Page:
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Built in tribute to the French Huguenots who arrived from France in the 17th century, the Huguenot Memorial Monument in Franschhoek in the Western Cape Province stands at the end of the town, a reminder of the major contribution made by these persecuted men and women.
It was in 1685 that the Dutch Governor Simon van der Stel agreed to accept 176 Huguenot refugees fleeing from religious persecution in France. Being a vintner himself, van der Stel recognised that the French could assist in improving the wine industry in South Africa and allocated land to them in a valley which he called Franschhoek (French Corner). The Huguenots cleared the land, planted vines and the result is a flourishing wine industry in this region.
The Huguenot Memorial Monument was built to commemorate the 250 years of the Huguenot’s arrival and is surrounded by beautiful gardens, an excellent place to reflect and enjoy the peaceful surroundings. The monument itself is worth studying, as it represents many things; the 3 arches represent the Holy Trinity while the woman adorned with broken chains and bible in hand signifies freedom of religious expression. It’s often said that the figure of the women is that of Marie Antoinette, however this is not the case.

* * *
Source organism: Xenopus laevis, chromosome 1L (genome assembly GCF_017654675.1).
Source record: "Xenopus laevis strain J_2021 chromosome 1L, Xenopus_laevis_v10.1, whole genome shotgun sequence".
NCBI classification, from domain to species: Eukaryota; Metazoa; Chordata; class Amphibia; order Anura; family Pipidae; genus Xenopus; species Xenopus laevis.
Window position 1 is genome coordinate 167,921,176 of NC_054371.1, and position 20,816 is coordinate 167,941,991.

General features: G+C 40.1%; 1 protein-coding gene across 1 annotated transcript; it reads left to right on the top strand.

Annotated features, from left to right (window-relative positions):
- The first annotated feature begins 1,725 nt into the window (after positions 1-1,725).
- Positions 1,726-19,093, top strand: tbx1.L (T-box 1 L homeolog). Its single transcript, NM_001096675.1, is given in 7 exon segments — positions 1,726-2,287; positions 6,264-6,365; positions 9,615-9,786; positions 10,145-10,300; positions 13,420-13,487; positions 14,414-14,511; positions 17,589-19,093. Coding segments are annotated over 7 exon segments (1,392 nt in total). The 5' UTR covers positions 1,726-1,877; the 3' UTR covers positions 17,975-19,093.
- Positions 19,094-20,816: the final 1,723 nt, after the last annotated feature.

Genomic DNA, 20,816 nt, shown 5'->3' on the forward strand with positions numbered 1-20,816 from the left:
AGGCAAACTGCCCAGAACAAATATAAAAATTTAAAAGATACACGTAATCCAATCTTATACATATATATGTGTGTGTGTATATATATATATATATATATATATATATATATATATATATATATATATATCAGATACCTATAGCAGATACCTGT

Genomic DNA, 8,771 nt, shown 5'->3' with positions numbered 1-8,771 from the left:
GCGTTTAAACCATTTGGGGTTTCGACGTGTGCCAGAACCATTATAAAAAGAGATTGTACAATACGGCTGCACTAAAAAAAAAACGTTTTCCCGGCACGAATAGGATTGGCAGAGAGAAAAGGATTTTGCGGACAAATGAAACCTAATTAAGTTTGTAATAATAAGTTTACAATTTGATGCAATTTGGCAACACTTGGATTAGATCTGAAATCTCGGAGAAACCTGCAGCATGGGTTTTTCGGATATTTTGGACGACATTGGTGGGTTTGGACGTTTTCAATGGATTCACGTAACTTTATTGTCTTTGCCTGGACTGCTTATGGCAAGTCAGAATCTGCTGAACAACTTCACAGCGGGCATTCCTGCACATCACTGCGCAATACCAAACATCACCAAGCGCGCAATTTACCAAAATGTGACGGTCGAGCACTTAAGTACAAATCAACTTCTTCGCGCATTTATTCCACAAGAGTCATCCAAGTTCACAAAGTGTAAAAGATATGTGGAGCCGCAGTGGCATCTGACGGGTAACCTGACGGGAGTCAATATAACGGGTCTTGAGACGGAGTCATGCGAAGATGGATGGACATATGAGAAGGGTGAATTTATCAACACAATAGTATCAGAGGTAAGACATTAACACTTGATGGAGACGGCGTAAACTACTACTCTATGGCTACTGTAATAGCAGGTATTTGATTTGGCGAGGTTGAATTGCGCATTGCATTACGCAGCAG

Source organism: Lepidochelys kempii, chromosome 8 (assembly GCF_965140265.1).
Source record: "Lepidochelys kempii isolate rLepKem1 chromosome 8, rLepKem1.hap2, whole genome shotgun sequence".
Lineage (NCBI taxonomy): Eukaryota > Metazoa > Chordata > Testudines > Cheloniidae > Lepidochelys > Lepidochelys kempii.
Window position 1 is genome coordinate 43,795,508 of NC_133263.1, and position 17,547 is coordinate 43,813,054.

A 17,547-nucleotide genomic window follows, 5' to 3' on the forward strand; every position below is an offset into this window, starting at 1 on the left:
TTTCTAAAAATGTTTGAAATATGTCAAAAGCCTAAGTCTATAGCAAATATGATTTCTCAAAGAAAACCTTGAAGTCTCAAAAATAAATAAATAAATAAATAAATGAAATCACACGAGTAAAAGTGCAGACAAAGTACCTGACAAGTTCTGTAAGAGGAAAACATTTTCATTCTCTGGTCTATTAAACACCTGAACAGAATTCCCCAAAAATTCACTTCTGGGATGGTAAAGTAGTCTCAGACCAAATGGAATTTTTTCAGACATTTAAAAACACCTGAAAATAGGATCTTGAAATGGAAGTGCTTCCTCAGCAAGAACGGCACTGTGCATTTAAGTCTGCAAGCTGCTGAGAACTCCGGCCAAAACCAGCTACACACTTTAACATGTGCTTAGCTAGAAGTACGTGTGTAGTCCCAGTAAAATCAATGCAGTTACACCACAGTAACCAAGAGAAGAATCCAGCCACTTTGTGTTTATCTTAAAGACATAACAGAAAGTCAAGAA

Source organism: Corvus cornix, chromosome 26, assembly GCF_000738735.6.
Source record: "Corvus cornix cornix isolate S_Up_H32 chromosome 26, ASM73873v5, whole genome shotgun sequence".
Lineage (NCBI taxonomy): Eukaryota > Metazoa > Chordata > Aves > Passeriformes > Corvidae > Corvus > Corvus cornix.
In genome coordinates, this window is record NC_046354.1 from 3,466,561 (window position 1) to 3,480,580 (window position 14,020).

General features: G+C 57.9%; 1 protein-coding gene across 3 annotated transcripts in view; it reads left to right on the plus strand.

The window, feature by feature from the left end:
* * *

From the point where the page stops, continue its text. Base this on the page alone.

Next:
Alongside the monument is a museum that houses artefacts relating to Huguenot history. The rooms contain period furniture and refreshments are served from a small coffee shop on the patio. The museum building is a replica of an old stately Cape Town manor house.
The Dutch were meticulous in their record keeping and the museum offices across the road can be visited for those seeking archive material relevant to the original 176 refugees and their family lines. Many of the surrounding wine farms are still in the hands of family members.
Interestingly, the French Huguenots would plant stone pines at homes of welcoming and like-minded brethren, and these trees are spread throughout the Cape region.